Our study showed no significant differences, compared with controls, in haemoglobin, packed cell volume, or percentage reticulocytes in Rh positive babies born to Rh negative mothers who had received one or two doses of anti-D immunoglobulin. This was also true when the six babies of the 66 Rh negative mothers (9%) who had a positive direct Coombs' test were analysed separately. Furthermore, even though there were significantly more positive direct Coombs' tests among the babies of mothers who had received two doses of anti-D immunoglobulin (20%) than among babies whose mothers had received only one dose (2%), their haematological variables were similar. These findings indicate that the placental passage of anti-D immunoglobulin does not produce haematological changes relevant to haemolysis.
We therefore conclude that the prevention of Rh isoimmunisation by the injection of anti-D immunoglobulin, whether one or two doses, does not jeopardise newborns, even in the event of transplacental passage of anti-D immunoglobulin (9% of cases).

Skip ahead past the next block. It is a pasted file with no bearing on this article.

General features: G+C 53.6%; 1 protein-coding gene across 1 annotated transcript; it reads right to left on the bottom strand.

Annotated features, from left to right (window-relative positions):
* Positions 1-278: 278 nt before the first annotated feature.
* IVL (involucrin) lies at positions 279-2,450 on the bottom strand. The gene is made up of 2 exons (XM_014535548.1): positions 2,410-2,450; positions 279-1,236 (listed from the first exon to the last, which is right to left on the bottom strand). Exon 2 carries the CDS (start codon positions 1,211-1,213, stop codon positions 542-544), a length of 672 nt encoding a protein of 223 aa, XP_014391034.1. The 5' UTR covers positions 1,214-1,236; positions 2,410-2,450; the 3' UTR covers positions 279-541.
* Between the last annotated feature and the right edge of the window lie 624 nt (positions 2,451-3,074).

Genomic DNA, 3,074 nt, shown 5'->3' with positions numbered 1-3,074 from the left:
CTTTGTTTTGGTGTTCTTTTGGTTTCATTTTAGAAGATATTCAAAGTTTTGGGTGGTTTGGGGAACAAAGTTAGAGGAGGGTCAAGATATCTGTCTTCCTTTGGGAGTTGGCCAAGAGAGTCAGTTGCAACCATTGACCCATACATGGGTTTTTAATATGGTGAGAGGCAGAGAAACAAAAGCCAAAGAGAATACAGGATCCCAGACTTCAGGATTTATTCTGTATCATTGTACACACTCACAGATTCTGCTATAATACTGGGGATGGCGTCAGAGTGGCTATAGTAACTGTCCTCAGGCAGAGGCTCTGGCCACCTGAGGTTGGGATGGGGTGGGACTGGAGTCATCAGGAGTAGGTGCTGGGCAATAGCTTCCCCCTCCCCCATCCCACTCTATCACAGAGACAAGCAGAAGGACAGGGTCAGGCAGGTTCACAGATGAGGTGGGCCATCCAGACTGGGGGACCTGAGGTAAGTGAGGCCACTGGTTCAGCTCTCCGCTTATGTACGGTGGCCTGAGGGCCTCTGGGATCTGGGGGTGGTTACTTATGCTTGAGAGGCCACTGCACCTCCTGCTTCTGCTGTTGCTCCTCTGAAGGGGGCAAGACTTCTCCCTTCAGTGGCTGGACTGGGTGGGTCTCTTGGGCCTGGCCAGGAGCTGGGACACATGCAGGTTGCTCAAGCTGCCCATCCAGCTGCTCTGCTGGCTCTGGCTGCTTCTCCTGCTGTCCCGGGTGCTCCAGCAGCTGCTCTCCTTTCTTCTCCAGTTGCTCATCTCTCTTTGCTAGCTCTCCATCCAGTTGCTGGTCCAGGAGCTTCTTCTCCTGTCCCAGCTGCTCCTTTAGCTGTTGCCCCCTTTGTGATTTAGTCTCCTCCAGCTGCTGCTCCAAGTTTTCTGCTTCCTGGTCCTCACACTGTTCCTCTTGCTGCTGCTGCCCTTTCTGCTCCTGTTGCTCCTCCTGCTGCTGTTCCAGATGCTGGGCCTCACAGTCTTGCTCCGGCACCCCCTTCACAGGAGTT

Our study supports the routine practice of blood group typing and direct Coombs' testing in every baby of an Rh negative mother immediately after birth to establish the necessity to administer anti-D immunoglobulin. It does not support the practice of taking a blood count in these babies as a routine procedure. In the presence of a positive direct Coombs' test, the antibodies need to be identified as Rh-D type to exclude the possibility of other minor blood group incompatibilities; of course, in this special situation, early jaundice and haematological signs of haemolysis will be present.
We thank Gloria Ginzach and Marian Propp for their editorial and secretarial assistance.